A raw concrete villa on Yu-Guang island in the Taiwanese tropics, which architect Mao Shen Chiang designed and built for himself. Measuring 330 square meters, the triangle-shaped home covers three floors and includes a spectacular tea ceremonial room facing the forest. While tradition dominates this room, the rest of the home is a contemporary design den fitted with Danish design classics. The kitchen, dining area and lounge live on the ground floor, along with the master bedroom and bathroom, while a glass staircase leads up to the first floor that’s lined with wall-to-wall bookshelves. On the second floor, under the pointy ceiling of the pyramid is a guest room and a prayer room.
In 2012, architect Mao Shen Chiang purchased a piece of land in the Taiwanese tropics, measuring 879 square meters. After three years of designing and three years of construction, a raw concrete pyramid with hidden design treasures is now his main home.
The self-taught architect and owner of the go-to place for Scandinavian furniture in Taiwan, Moricasa, has put his stamp on both the cityscapes of Taiwan and its interior. Considering himself an architect-artist, he never repeats any work. Each building grows as an individualist, yet a common trait for his work is his love for concrete. As a self-confessed concrete-connaisseur, he most often opts for exposed concrete as it embodies his philosophy of making buildings last unchanged for the next century to come. True to this ideal, he built his own home in the same material on the Yu-Guang island in Tainan, surrounded by tall trees and bordering the Taiwan Strait.
An open-plan kitchen and dining space occupies the ground floor of the triangle, with direct access to the garden.
The kitchen design is by Vipp; ‘My philosophy of good architecture is shared by the design intensions of the Vipp kitchen; to be practical and to last across generations,’ Mao Shen Chiang explained. ‘My favourite aspect of the kitchen is the steel table top which is easy to clean. Also, the storage ideas make it a unique piece of furniture’, he continued.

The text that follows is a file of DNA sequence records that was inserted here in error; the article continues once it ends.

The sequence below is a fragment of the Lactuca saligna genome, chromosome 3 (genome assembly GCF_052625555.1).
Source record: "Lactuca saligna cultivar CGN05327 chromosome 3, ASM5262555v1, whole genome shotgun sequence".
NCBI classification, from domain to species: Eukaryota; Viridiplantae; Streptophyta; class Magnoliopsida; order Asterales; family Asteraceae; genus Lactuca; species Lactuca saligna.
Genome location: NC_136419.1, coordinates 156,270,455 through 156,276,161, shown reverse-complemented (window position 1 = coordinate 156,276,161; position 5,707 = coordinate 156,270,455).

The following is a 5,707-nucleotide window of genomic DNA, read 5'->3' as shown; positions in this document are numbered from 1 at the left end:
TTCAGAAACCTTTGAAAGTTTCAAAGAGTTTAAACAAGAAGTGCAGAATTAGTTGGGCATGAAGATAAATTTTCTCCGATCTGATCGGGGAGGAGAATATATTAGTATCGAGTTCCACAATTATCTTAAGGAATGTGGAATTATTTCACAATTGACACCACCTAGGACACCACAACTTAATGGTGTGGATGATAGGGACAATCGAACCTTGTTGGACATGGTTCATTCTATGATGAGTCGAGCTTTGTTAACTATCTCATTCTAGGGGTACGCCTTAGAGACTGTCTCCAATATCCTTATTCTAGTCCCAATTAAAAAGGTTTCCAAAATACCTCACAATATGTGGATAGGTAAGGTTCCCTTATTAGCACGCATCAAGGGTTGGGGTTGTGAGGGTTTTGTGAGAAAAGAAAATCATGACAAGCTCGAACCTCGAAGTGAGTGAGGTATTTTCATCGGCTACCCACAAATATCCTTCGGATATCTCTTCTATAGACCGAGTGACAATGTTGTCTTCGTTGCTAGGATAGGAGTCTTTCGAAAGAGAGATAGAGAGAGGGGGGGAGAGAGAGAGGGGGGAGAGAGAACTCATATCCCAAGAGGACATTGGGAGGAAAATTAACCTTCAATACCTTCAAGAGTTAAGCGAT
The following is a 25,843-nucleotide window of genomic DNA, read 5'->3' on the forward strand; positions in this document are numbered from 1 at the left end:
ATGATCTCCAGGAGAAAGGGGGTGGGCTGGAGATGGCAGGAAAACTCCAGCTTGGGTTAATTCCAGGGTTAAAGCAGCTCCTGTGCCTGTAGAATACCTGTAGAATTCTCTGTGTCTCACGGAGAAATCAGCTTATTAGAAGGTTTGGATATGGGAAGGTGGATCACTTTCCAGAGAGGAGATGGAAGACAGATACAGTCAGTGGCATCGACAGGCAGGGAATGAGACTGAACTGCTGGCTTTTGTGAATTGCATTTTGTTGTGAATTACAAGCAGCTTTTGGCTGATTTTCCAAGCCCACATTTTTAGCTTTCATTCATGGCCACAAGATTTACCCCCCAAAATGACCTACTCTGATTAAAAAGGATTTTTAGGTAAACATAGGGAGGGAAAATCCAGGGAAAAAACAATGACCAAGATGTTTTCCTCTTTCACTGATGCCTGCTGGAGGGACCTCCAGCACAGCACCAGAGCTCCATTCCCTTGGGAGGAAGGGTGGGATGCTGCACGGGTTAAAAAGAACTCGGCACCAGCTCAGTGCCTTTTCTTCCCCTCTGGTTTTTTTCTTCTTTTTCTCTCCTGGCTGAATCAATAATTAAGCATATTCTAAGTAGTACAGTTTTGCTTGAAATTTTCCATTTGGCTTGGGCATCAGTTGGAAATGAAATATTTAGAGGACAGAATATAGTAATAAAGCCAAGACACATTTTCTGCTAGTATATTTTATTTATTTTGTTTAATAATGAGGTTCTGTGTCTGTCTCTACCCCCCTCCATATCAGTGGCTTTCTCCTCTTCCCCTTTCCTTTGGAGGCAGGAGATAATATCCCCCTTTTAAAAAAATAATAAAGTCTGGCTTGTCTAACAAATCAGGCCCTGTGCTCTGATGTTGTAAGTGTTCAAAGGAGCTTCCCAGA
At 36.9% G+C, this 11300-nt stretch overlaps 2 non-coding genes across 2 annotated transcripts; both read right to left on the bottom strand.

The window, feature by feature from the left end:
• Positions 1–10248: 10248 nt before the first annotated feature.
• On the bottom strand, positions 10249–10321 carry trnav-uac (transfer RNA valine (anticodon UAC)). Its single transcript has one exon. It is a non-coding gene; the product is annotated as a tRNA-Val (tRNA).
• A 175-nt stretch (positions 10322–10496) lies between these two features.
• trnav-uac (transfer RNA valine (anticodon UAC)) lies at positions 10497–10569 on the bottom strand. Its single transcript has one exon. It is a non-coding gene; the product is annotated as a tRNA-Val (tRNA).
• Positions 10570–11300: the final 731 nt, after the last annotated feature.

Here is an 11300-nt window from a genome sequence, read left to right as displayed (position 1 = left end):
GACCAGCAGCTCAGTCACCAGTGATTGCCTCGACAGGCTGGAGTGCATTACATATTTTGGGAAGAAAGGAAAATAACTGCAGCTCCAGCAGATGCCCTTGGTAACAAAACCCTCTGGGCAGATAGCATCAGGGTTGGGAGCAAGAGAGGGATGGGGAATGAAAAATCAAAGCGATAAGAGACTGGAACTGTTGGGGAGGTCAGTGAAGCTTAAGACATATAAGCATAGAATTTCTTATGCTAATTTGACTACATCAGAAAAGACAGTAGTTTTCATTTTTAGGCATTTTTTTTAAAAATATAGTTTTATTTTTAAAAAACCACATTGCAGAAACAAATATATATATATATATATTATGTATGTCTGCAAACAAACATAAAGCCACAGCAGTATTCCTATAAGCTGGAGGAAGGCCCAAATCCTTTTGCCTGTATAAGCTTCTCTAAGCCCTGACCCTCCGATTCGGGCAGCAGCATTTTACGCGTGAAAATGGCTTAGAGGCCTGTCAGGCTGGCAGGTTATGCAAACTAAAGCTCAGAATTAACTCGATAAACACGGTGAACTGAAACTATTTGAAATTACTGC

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The staircase sits in this space too, dividing the kitchen from the lounge space on the opposite side.
The open-plan kitchen flows into a dining area, with the wood table and chairs offering a warm contrast against the concrete setting.
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A wood slatted wall behind the dining table adds further texture.
The table was designed by Mr. Mao himself, while the chairs are the classic Hans J. Wegner’s ‘Y’ Chairs.
Across from the kitchen and dining area is a tucked-away lounge and study.
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Like in the rest of the house, the raw concrete is contrasted by wood in the master bedroom and bathroom. The bespoke wooden bed is designed by Mr. Mao with an integrated wall spot from Vipp.
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The bathroom is designed with the same three materials; concrete, wood and glass.
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Up the concrete, wood and glass staircase is a space fitted out with wall-to-wall bookshelves, mirroring the ones directly below.
This in-between level offers a quiet place for reading.
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The landing leads onto a balcony, with views over the garden.
The architecture also accommodates a tea rooms on the first floor, offering plenty of space for theatrical ceremonies.
This is the architect’s favourite room. When Mr. Mao visited Japan many years ago, he attended a traditional “Noh” theatrical performance, and found that the actor showed the traditional aesthetics in a very western, modern style such as using classic Bach music as a background music. He was fascinated by the stage form.
GARDEN TEA ROOM
There’s a second, smaller tea room in the garden, in a box-shaped garden house.
Photography / Anders Hviid